Reducing Uncertainty: Intelligence Analysis and National Security

Reducing Uncertainty: Intelligence Analysis and National Security

Reducing Uncertainty: Intelligence Analysis and National Security

Reducing Uncertainty: Intelligence Analysis and National Security

Synopsis

The US government spends billions of dollars every year to reduce uncertainty: to monitor and forecast everything from the weather to the spread of disease. In other words, we spend a lot of money to anticipate problems, identify opportunities, and avoid mistakes. A substantial portion of what we spend- over $50 billion a year- goes to the US Intelligence Community.

Reducing Uncertainty describes what Intelligence Community analysts do, how they do it, and how they are affected by the political context that shapes, uses, and sometimes abuses their output. In particular, it looks at why IC analysts pay more attention to threats than to opportunities, and why they appear to focus more on warning about the possibility of "bad things" happening than on providing the input necessary for increasing the likelihood of positive outcomes.

The book is intended to increase public understanding of what IC analysts do, to elicit more relevant and constructive suggestions for improvement from outside the Intelligence Community, to stimulate innovation and collaboration among analysts at all grade levels in all agencies, and to provide a core resource for students of intelligence. The most valuable aspect of this book is the in-depth discussion of National Intelligence Estimates- what they are, what it means to say that they represent the "most authoritative judgments of the Intelligence Community," why and how they are important, and why they have such high political salience and symbolic importance. The final chapter lays out, from an insider's perspective, the story of the flawed Iraq WMD NIE and its impact on the subsequent Iran nuclear NIE- paying particular attention to the heightened political scrutiny the latter received in Congress following the Iraq NIE debacle.

Excerpt

The U.S. government spends billions of dollars every year to reduce uncertainty. the National Weather Service spends more than $1 billion a year to forecast precipitation amounts, track storms, and predict the weather. the Centers for Disease Control spend more than $6 billion to detect and investigate health problems in the United States and abroad. the Departments of Agriculture and Energy track and predict production of crops and various types of energy. Virtually every agency of the federal government monitors and forecasts a wide range of developments because farmers, manufacturers, state governments, travelers, and citizens in every walk of life want information that will enable them to make better-informed decisions about what to grow, whether to invest, and where to travel. in other words, we spend a lot of money to anticipate problems, identify opportunities, and avoid mistakes.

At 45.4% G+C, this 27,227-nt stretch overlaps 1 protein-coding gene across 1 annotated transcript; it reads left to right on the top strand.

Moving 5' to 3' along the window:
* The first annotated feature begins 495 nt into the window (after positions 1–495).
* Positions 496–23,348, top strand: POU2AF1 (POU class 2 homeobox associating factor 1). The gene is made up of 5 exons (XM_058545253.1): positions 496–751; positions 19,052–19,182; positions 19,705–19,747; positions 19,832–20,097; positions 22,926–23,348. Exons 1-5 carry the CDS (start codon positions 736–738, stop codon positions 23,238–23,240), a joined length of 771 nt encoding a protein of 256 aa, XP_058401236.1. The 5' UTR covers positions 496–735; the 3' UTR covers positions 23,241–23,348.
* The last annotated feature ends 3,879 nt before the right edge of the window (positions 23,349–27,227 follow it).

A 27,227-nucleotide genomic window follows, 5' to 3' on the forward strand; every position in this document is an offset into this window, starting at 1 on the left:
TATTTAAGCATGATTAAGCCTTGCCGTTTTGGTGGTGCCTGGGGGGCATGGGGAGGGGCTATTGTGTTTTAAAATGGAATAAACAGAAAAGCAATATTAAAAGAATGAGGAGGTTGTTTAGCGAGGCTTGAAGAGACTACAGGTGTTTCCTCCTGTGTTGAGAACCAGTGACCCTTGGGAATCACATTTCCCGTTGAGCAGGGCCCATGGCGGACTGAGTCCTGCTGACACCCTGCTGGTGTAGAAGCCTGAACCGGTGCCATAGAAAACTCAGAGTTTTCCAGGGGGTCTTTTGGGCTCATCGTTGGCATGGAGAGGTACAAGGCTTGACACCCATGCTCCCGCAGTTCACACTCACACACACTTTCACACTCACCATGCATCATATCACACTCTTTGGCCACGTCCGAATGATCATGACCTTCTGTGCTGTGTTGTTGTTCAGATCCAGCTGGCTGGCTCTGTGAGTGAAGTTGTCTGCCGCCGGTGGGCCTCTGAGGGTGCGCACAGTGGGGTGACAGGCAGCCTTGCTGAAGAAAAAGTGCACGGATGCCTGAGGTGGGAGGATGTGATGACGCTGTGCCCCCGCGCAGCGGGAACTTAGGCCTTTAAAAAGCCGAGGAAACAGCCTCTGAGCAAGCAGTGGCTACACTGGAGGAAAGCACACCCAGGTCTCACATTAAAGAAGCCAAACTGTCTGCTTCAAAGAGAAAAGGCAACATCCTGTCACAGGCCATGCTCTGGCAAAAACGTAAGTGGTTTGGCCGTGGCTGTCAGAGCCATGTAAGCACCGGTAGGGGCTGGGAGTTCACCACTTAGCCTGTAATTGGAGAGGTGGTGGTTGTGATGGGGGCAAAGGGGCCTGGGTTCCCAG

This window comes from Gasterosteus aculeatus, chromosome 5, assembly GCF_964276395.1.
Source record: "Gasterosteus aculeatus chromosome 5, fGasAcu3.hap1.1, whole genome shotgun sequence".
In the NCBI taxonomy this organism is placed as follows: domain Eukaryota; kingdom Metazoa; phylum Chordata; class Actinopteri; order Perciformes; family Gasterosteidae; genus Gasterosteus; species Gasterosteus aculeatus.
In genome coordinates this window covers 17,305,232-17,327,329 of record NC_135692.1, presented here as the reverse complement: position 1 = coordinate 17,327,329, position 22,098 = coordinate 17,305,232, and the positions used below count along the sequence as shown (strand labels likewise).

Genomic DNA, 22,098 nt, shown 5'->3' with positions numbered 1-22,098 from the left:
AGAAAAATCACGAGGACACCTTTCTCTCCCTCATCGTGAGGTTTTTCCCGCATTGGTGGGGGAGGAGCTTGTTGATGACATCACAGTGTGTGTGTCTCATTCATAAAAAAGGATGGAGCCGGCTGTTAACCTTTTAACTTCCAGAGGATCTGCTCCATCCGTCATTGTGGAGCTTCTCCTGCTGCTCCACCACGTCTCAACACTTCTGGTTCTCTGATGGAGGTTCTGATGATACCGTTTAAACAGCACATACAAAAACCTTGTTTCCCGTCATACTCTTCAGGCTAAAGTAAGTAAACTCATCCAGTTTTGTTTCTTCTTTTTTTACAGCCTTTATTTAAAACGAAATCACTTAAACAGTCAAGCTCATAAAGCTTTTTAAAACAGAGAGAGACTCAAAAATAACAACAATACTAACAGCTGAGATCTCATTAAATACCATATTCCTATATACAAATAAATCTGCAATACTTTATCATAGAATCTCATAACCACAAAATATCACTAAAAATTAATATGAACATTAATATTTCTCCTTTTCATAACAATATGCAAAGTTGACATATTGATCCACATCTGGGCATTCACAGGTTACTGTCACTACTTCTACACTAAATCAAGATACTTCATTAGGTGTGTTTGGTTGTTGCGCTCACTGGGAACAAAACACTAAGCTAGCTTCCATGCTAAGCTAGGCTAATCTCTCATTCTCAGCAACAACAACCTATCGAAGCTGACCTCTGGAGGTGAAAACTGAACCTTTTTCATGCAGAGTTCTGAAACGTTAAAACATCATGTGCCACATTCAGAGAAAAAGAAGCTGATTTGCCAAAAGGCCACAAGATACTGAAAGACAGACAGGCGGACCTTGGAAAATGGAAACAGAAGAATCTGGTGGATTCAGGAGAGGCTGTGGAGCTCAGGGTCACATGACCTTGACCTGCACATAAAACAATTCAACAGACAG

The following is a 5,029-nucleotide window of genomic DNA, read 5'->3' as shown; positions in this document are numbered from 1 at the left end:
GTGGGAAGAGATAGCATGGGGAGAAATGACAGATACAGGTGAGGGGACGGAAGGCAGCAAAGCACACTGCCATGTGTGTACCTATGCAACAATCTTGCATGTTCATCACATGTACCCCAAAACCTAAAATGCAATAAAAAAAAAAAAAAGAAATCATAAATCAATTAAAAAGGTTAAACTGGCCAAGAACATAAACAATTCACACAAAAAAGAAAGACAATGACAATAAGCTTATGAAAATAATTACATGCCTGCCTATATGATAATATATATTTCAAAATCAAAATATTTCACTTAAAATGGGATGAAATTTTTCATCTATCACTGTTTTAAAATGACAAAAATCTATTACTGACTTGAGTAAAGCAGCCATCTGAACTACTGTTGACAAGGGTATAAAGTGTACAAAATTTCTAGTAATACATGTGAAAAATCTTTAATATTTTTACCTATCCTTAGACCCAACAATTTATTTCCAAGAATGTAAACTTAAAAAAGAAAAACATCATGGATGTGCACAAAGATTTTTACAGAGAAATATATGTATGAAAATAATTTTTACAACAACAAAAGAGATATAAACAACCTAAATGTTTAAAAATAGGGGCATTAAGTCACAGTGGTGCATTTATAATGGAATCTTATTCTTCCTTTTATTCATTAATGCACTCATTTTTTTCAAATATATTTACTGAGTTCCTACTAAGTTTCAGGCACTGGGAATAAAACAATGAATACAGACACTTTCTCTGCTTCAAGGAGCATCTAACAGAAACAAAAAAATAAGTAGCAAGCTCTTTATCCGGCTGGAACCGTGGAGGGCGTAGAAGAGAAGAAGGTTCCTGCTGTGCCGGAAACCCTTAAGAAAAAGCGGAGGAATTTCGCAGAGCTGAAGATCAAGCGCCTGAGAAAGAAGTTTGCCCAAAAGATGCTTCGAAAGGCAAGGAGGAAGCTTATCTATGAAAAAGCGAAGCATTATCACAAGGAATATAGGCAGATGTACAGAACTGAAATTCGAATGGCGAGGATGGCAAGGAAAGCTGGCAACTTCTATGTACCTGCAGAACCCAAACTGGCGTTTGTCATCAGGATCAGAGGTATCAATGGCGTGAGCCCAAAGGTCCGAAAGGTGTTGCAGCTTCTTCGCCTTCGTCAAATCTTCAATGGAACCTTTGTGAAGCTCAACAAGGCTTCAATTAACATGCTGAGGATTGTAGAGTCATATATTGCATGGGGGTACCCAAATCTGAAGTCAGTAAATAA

A substantial portion of what we spend to reduce uncertainty—almost $50 billion a year—goes to the U.S. Intelligence Community (IC). the need for this amount of money is justified through a process that emphasizes threats to our nation, our interests, and our people. For example, the classified and unclassified versions of the Annual Threat Assessment submitted to Congress by the director of national intelligence devote far more attention to problems and perils than to opportunities to shape events. This emphasis is understandable, but it is also unfortunate because it obscures one of the most important functions of the Intelligence Community and causes both analysts and agencies to devote too little attention to potential opportunities to move developments in a more favorable direction.

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